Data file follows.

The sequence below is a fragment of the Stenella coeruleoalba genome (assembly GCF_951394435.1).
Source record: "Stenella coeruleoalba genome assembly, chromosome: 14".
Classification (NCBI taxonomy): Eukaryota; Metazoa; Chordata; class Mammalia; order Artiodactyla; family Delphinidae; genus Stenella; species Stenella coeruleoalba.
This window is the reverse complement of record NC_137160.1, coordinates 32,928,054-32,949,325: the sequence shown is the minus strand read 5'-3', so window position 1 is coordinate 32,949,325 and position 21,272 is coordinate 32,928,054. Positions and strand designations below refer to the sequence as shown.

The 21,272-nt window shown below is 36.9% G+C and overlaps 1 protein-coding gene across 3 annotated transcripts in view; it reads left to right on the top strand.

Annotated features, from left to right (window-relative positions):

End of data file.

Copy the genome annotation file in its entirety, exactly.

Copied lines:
The sequence below is a fragment of the Stenella coeruleoalba genome (assembly GCF_951394435.1).
Source record: "Stenella coeruleoalba genome assembly, chromosome: 14".
Classification (NCBI taxonomy): Eukaryota; Metazoa; Chordata; class Mammalia; order Artiodactyla; family Delphinidae; genus Stenella; species Stenella coeruleoalba.
This window is the reverse complement of record NC_137160.1, coordinates 32,928,054-32,949,325: the sequence shown is the minus strand read 5'-3', so window position 1 is coordinate 32,949,325 and position 21,272 is coordinate 32,928,054. Positions and strand designations below refer to the sequence as shown.

The 21,272-nt window shown below is 36.9% G+C and overlaps 1 protein-coding gene across 3 annotated transcripts in view; it reads left to right on the top strand.

Annotated features, from left to right (window-relative positions):